Principles of Programming Seminar

Thursday, April 7, 2016 - 3:00pm to 4:00pm


Traffic 21 Classroom 6501 Gates & Hillman Centers


NADIA POLIKARPOVA, Postdoctoral Associate

The key to scalable program synthesis is modular verification: the better a specification for a program can be broken up into independent specifications for its components, the fewer combinations of components the synthesizer has to consider, leading to a combinatorial reduction in the size of the search space. This talk will present Synquid: a synthesizer that takes advantage of the modularity offered by type-based verification techniques to efficiently generate recursive functional programs that provably satisfy a given specification in the form of a refinement type.
We have evaluated Synquid on a large set of synthesis problems and found that it exceeds the state of the art in terms of both scalability and usability. Synquid was able to synthesize more complex programs than those reported in prior work (for example, various sorting algorithms, operations on balanced trees). It was also able to handle most of the benchmarks tackled by existing tools, often starting from a significantly more concise and intuitive user input. Moreover, due to automatic refinement discovery through a variant of liquid type inference, our approach fundamentally extends the class of programs for which a provably correct implementation can be synthesized without requiring the user to provide full inductive invariants.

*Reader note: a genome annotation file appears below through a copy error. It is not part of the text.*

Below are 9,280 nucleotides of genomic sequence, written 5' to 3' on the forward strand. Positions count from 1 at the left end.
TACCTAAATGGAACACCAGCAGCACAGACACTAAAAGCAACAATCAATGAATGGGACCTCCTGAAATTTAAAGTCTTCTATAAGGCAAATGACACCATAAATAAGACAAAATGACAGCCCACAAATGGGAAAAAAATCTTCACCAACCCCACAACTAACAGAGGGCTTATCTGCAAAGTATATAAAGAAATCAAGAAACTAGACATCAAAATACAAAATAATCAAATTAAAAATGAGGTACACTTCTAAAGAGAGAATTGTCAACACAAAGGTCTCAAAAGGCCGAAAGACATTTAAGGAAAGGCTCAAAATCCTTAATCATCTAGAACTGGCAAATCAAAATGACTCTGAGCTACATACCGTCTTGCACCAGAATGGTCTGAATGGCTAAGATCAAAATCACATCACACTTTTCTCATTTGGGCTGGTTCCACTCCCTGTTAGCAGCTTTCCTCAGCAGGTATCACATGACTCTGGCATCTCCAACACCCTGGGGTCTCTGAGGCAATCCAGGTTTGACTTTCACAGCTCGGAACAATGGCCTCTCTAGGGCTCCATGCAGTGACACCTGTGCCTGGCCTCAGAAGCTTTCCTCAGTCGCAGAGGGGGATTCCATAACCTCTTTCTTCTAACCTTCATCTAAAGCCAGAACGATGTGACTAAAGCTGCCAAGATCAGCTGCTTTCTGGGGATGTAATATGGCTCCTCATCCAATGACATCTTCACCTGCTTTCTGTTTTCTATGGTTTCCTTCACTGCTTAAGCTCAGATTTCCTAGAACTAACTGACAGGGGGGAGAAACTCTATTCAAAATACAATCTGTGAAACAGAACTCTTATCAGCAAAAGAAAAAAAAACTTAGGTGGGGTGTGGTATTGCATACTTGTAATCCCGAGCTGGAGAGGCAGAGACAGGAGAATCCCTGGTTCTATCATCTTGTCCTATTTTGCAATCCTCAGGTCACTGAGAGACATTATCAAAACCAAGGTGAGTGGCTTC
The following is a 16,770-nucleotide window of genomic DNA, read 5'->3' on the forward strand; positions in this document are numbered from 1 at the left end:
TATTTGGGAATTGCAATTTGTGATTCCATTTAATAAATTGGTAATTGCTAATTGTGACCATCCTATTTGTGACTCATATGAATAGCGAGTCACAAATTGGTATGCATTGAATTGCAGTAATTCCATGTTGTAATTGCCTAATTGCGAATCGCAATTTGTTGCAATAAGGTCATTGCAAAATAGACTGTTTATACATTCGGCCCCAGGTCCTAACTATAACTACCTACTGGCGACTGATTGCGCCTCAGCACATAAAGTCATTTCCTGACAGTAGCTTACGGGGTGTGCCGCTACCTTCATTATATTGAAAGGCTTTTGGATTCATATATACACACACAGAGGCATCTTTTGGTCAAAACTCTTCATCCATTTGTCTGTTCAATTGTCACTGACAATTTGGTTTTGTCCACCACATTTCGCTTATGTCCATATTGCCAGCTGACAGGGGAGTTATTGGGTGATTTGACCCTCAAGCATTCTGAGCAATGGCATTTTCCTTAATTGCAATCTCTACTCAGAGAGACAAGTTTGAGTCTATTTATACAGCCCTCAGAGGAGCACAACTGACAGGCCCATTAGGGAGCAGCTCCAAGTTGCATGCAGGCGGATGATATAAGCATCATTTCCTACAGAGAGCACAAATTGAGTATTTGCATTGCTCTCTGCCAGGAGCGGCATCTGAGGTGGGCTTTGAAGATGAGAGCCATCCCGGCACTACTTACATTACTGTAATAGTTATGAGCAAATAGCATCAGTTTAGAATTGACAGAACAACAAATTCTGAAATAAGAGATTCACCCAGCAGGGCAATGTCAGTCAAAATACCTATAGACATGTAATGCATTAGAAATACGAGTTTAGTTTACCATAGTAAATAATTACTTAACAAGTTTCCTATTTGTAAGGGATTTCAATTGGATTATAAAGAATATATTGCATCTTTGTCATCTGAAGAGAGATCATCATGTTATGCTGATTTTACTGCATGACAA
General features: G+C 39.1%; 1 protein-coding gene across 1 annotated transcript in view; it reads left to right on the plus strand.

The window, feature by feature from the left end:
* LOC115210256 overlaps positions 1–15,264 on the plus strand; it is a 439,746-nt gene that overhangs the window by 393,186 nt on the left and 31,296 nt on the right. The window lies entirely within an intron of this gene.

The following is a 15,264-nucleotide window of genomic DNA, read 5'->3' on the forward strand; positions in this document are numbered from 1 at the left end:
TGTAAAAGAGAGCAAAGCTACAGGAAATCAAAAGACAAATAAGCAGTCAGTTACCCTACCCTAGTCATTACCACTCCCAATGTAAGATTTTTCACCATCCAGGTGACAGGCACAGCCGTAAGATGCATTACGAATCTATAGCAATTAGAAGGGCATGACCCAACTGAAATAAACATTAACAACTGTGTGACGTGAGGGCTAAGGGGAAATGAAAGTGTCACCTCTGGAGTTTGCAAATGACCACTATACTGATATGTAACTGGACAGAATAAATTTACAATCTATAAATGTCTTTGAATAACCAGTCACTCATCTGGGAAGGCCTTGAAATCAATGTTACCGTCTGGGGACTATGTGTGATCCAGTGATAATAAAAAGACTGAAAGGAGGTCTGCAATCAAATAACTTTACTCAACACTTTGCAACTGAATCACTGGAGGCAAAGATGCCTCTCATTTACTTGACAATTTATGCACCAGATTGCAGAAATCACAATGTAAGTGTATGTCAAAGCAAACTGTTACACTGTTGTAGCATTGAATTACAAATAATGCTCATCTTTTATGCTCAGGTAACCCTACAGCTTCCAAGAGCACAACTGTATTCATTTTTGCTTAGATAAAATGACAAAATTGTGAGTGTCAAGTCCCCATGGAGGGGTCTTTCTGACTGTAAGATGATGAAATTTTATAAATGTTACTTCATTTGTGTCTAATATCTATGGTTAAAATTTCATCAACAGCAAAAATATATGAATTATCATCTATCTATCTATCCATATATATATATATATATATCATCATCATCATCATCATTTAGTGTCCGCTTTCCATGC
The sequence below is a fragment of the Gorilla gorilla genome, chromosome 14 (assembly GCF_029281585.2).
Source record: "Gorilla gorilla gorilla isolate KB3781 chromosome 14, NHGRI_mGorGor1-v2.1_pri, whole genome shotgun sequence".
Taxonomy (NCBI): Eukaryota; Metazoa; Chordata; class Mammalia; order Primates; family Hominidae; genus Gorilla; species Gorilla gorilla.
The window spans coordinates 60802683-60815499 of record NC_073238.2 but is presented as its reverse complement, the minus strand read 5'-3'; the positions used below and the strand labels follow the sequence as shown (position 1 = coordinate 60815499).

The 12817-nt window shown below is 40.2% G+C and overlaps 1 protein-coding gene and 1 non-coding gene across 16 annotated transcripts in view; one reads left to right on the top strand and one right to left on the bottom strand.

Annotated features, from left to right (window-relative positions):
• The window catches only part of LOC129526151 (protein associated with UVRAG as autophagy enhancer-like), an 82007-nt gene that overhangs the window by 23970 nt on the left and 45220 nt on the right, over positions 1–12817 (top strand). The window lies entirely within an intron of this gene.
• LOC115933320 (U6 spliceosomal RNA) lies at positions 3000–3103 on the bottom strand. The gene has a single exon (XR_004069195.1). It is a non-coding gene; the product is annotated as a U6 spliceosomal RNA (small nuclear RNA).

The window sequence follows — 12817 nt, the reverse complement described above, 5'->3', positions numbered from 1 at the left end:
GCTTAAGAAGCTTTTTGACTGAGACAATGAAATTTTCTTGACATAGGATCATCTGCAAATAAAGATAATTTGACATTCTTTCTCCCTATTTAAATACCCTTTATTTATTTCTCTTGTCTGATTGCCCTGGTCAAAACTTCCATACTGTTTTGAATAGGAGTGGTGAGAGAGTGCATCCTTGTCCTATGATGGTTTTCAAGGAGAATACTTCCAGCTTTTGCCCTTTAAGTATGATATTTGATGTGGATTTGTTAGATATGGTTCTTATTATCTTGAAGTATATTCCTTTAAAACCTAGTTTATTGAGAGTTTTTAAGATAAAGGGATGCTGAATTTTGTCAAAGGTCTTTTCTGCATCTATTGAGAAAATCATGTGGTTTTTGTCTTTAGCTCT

Nadia Polikarpova is a postdoc at MIT CSAIL, where she works on program synthesis with Armando Solar-Lezama. She completed her PhD in 2014 at ETH Zurich (Switzerland), under the supervision of Bertrand Meyer. Apart from program synthesis, Nadia is interested in automated deductive verification and security.
Faculty Host: Jan Hoffman

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